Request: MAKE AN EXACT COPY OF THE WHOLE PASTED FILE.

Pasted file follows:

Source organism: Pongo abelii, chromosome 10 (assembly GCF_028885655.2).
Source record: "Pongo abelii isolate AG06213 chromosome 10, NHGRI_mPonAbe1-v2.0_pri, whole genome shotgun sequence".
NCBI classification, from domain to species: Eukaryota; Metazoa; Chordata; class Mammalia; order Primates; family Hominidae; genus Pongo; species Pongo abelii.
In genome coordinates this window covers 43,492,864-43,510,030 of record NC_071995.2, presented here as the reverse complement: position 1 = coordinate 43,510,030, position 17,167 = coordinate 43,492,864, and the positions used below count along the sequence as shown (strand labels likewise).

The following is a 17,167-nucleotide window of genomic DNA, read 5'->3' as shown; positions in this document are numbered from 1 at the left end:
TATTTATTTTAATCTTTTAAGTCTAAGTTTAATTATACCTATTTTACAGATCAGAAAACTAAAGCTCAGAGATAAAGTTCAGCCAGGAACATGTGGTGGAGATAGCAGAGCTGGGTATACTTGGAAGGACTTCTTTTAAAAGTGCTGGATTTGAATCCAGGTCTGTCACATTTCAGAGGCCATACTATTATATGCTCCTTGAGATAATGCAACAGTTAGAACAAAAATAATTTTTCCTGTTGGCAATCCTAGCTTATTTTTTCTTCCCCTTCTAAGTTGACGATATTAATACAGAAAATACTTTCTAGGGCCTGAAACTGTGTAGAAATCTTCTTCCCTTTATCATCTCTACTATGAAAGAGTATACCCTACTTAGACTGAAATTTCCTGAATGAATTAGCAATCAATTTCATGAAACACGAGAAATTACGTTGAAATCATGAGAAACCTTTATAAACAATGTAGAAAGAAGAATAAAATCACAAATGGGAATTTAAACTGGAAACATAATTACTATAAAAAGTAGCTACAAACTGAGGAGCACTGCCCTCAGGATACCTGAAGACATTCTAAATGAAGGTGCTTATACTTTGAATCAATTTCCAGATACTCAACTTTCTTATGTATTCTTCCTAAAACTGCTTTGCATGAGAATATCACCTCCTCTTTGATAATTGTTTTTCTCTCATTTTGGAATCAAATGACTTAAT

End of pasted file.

Source organism: Pongo abelii, chromosome 10 (assembly GCF_028885655.2).
Source record: "Pongo abelii isolate AG06213 chromosome 10, NHGRI_mPonAbe1-v2.0_pri, whole genome shotgun sequence".
NCBI classification, from domain to species: Eukaryota; Metazoa; Chordata; class Mammalia; order Primates; family Hominidae; genus Pongo; species Pongo abelii.
In genome coordinates this window covers 43,492,864-43,510,030 of record NC_071995.2, presented here as the reverse complement: position 1 = coordinate 43,510,030, position 17,167 = coordinate 43,492,864, and the positions used below count along the sequence as shown (strand labels likewise).

The following is a 17,167-nucleotide window of genomic DNA, read 5'->3' as shown; positions in this document are numbered from 1 at the left end:
TATTTATTTTAATCTTTTAAGTCTAAGTTTAATTATACCTATTTTACAGATCAGAAAACTAAAGCTCAGAGATAAAGTTCAGCCAGGAACATGTGGTGGAGATAGCAGAGCTGGGTATACTTGGAAGGACTTCTTTTAAAAGTGCTGGATTTGAATCCAGGTCTGTCACATTTCAGAGGCCATACTATTATATGCTCCTTGAGATAATGCAACAGTTAGAACAAAAATAATTTTTCCTGTTGGCAATCCTAGCTTATTTTTTCTTCCCCTTCTAAGTTGACGATATTAATACAGAAAATACTTTCTAGGGCCTGAAACTGTGTAGAAATCTTCTTCCCTTTATCATCTCTACTATGAAAGAGTATACCCTACTTAGACTGAAATTTCCTGAATGAATTAGCAATCAATTTCATGAAACACGAGAAATTACGTTGAAATCATGAGAAACCTTTATAAACAATGTAGAAAGAAGAATAAAATCACAAATGGGAATTTAAACTGGAAACATAATTACTATAAAAAGTAGCTACAAACTGAGGAGCACTGCCCTCAGGATACCTGAAGACATTCTAAATGAAGGTGCTTATACTTTGAATCAATTTCCAGATACTCAACTTTCTTATGTATTCTTCCTAAAACTGCTTTGCATGAGAATATCACCTCCTCTTTGATAATTGTTTTTCTCTCATTTTGGAATCAAATGACTTAAT